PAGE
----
Here’s a punny old joke:
A doctor made it his regular habit to stop off at a bar for a hazelnut daiquiri on his way home. The bartender knew the doctor’s habit and would always have a drink waiting. But one day the bartender ran out of hazelnut extract, so he substituted hickory nuts. When the doctor arrived, he took a sip and exclaimed, “This isn’t a hazelnut daiquiri!”
“No, I’m sorry,” the bartender replied. “It’s a hickory daiquiri, Doc.”
A Lifebuoy Soap advertisement that appeared in a 1902 edition of the periodical
Animal Life and the World of Nature: A Magazine of Natural History.
No one with any amount of sense
can possibly take seriously the quack nostrums for coronavirus
floated by the Snake Oil
Salesman-in-Chief at the propaganda rallies and petty grievance sessions otherwise known as his press conferences. And it’s difficult to feel sympathy for those of his cult followers foolish enough to swallow his advice along with his every word, as mean-spirited and spiteful as are the words spewed and the behaviors exhibited by many of them. The ones who deserve our sympathy when they gullibly believe the irresponsible suggestions made by Clueless Leader are the naive, the innocent, and the truly stupid.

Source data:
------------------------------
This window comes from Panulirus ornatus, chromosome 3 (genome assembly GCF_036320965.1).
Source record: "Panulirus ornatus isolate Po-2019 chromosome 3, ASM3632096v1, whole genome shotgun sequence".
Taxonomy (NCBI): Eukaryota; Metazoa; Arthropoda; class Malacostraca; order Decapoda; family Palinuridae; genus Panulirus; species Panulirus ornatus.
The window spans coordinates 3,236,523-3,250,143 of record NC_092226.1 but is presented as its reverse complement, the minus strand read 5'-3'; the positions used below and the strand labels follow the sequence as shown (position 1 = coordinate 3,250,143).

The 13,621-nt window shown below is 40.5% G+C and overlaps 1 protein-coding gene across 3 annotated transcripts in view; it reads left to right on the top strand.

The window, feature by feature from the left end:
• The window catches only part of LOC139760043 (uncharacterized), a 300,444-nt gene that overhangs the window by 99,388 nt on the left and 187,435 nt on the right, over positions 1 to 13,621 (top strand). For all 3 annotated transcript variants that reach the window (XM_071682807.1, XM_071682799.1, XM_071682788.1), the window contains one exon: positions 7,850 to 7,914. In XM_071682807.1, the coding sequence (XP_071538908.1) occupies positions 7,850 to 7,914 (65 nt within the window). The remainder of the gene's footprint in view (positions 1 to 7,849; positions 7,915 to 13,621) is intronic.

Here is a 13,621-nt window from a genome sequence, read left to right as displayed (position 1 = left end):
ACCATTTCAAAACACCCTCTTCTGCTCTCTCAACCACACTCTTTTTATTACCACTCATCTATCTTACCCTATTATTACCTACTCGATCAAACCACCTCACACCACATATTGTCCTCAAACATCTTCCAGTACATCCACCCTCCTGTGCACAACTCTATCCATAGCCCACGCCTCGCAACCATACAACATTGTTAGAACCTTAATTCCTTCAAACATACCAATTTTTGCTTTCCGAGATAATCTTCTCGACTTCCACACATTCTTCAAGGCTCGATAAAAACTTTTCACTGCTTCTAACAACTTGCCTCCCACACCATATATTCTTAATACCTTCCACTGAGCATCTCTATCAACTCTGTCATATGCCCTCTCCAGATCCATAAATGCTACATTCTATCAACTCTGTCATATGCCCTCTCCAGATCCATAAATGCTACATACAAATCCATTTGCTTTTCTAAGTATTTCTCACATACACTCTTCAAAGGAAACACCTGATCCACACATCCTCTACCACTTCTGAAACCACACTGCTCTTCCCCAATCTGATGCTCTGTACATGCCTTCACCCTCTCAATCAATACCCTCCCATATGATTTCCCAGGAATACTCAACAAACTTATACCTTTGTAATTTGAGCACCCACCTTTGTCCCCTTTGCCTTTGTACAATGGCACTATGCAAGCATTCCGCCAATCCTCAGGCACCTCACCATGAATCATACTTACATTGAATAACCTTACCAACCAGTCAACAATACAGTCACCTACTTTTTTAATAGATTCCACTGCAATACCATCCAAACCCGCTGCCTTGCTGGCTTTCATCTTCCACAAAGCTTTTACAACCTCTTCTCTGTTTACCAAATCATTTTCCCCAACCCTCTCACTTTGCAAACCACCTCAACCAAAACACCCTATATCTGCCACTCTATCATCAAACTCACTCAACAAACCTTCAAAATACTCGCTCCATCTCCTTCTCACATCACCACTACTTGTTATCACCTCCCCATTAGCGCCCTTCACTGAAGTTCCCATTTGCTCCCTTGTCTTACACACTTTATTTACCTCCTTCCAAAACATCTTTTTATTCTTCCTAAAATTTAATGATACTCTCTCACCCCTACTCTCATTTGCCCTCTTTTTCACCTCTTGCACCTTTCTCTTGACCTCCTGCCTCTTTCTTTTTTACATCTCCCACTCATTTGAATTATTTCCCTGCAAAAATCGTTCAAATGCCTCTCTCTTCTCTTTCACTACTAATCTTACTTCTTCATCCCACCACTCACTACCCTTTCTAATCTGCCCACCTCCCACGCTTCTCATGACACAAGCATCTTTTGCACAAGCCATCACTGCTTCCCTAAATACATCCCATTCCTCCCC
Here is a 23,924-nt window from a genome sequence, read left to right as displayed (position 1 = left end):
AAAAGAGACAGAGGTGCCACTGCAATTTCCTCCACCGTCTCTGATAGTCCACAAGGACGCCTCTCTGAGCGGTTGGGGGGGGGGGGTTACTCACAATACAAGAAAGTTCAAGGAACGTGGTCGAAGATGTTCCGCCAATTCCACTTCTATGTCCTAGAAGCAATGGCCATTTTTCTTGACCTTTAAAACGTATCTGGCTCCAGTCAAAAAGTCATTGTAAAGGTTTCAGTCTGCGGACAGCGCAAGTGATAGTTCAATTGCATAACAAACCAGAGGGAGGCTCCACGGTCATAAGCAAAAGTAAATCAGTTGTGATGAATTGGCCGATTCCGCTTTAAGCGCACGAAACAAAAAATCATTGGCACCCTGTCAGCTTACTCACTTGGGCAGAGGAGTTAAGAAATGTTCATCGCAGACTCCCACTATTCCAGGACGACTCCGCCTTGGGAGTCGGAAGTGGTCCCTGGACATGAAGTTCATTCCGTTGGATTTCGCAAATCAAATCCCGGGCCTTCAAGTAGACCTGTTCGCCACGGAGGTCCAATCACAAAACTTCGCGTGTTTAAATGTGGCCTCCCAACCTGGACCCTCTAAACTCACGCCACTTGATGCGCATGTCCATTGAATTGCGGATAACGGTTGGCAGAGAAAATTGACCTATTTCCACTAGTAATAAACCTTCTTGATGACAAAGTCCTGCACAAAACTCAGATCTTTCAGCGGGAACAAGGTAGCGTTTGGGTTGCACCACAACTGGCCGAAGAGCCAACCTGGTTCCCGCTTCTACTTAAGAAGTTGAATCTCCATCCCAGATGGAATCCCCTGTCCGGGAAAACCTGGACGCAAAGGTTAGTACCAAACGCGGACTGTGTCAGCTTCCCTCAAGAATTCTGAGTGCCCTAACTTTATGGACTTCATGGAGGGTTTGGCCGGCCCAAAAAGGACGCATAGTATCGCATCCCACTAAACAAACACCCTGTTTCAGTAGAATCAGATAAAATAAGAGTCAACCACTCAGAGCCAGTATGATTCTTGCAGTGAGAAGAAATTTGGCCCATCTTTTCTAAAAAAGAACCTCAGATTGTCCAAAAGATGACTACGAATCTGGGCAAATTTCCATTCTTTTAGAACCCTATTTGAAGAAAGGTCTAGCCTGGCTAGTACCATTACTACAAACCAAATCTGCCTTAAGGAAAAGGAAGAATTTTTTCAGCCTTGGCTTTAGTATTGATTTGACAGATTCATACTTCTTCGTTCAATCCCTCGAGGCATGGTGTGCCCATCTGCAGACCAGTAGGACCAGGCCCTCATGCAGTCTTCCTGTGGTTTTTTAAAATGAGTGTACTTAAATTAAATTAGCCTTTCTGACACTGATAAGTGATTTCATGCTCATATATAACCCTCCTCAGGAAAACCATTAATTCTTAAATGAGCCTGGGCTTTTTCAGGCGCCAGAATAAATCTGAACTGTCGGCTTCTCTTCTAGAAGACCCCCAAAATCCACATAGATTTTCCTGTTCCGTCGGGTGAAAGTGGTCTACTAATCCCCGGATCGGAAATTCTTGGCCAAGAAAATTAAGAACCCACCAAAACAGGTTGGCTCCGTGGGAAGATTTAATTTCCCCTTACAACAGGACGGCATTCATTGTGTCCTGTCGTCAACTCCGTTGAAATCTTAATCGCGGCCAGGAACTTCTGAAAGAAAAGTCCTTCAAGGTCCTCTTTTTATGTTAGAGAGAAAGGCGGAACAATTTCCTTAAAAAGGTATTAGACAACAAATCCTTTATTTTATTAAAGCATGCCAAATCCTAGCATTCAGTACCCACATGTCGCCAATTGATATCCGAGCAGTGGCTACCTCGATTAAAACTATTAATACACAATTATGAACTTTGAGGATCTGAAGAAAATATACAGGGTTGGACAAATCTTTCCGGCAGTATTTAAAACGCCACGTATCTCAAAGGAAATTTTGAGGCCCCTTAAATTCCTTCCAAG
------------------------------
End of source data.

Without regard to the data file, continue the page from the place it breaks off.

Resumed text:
Who could have imagined a time
when the national leader of this country would behave so irresponsibly that children and the mentally incompetent members of the populace should be shielded from him lest they act upon his remarks and harm themselves, and possibly others. It’s not just his medically unqualified suggestions
for attacking the coronavirus that can lead people astray, but things he has said in the past encouraging violence and continues to say to this day. He is a threat to public health and well-being on many fronts.
There is a long history
of quacks and snake oil salesmen having their moments of holding a portion of the public within their spell, and that will surely continue because enough people are willing to believe almost anything, and to back up their beliefs with their money. To have such nonsense emanating from the leader
of a wealthy, powerful nation, however, is dangerous and disheartening, even sickening. Dr. Oz and Dr. Phil
may be morons, and they are certainly capable of giving bad medical advice in the interest of bettering their television audience ratings and swelling their pocketbooks and egos, but neither of them is capable of swaying a significant minority of the populace to hit the streets in an armed insurrection, or to swallow or inject poisons. That kind of influence has always been exercised by cult leaders, and not by mere quacks or by responsible national leaders.